There are 2 definitions of forbear in English:

forbear1

Line breaks: for|bear
Pronunciation: /fɔːˈbɛː
 
/

verb (past forbore /-ˈbɔː/; past participle forborne /-ˈbɔːn/)

[no object]
Politely or patiently restrain an impulse to do something; refrain: [with infinitive]: he modestly forbears to include his own work
More example sentences
  • Sidroc's anger now was only a small part of what he bore for Toki, and the reasons he forbore from killing him must be equally deep and old.
  • I have forborne from commenting on the latest media circus about Australia's Governor General because of its sheer absurdity but I suppose I should devote a few words to it.
  • So, having fastened her window, she forbore to close the shutters, and, propped against the pillows, she lay looking out through the window's casement, entranced by the view, the peace and beauty of that rural summer night.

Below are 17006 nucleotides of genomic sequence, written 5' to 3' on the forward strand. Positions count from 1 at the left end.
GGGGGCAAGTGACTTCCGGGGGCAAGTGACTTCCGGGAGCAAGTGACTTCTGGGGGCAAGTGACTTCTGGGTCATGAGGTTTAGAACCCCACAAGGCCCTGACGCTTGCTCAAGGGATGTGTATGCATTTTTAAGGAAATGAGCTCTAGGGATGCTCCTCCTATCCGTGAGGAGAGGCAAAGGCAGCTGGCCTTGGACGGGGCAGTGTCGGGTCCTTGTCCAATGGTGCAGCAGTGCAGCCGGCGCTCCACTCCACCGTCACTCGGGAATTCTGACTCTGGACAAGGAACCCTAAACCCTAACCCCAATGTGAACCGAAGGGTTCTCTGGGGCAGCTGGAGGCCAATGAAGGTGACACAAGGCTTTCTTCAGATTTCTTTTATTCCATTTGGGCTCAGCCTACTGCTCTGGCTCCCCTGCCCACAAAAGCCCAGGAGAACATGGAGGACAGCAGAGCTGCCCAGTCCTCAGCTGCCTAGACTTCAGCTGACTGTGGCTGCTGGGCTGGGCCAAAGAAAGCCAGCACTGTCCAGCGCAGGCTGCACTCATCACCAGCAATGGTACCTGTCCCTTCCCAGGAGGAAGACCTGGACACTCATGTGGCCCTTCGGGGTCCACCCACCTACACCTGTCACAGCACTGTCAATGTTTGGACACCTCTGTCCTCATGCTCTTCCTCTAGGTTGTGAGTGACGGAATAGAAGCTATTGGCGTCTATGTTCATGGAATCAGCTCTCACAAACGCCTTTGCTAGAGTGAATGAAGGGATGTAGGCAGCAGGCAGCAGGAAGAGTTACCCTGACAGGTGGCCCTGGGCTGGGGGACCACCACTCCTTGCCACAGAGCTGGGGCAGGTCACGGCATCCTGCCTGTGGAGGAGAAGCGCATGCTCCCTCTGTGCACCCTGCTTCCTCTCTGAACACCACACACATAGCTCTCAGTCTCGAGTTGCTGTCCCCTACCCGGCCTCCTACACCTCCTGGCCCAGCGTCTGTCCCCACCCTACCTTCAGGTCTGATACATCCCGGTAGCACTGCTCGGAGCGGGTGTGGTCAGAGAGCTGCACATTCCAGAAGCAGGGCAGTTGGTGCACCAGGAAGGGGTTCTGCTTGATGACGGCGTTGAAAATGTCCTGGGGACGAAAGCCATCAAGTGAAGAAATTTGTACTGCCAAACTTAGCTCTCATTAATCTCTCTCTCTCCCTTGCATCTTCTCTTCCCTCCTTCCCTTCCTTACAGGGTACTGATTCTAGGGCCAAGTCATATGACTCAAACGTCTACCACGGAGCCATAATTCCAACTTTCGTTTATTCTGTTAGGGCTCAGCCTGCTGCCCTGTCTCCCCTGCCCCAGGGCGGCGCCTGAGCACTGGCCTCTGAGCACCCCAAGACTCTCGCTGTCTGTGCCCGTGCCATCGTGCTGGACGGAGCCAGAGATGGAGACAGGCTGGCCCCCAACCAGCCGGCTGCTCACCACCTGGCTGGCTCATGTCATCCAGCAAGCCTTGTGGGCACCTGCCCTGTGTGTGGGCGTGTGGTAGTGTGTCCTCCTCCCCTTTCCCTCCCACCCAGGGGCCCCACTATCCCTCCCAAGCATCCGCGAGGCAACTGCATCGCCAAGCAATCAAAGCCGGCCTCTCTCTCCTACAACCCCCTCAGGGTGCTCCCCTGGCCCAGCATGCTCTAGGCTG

Synonyms
refrain, abstain, desist, keep, restrain oneself, stop oneself, hold back, withhold; resist the temptation to, steer clear of, give a wide berth to, fight shy of; eschew, avoid, shun, decline to; cease, give up, break off
informal lay off, leave off, swear off
British informal give over, jack in
nautical slang belay

Origin

Old English forberan (see for-, bear1). The original senses were 'endure, bear with', hence 'endure the absence of, do without', also 'control oneself', hence 'refrain from' ( Middle English).

Definition of forbear in:

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Word of the day apposite
Pronunciation: ˈapəzɪt
adjective
apt in the circumstances or relation to something

There are 2 definitions of forbear in English:

forbear2

Line breaks: for|bear
Pronunciation: /ˈfɔːbɛː
 
/

noun

variant spelling of forebear.

Definition of forbear in: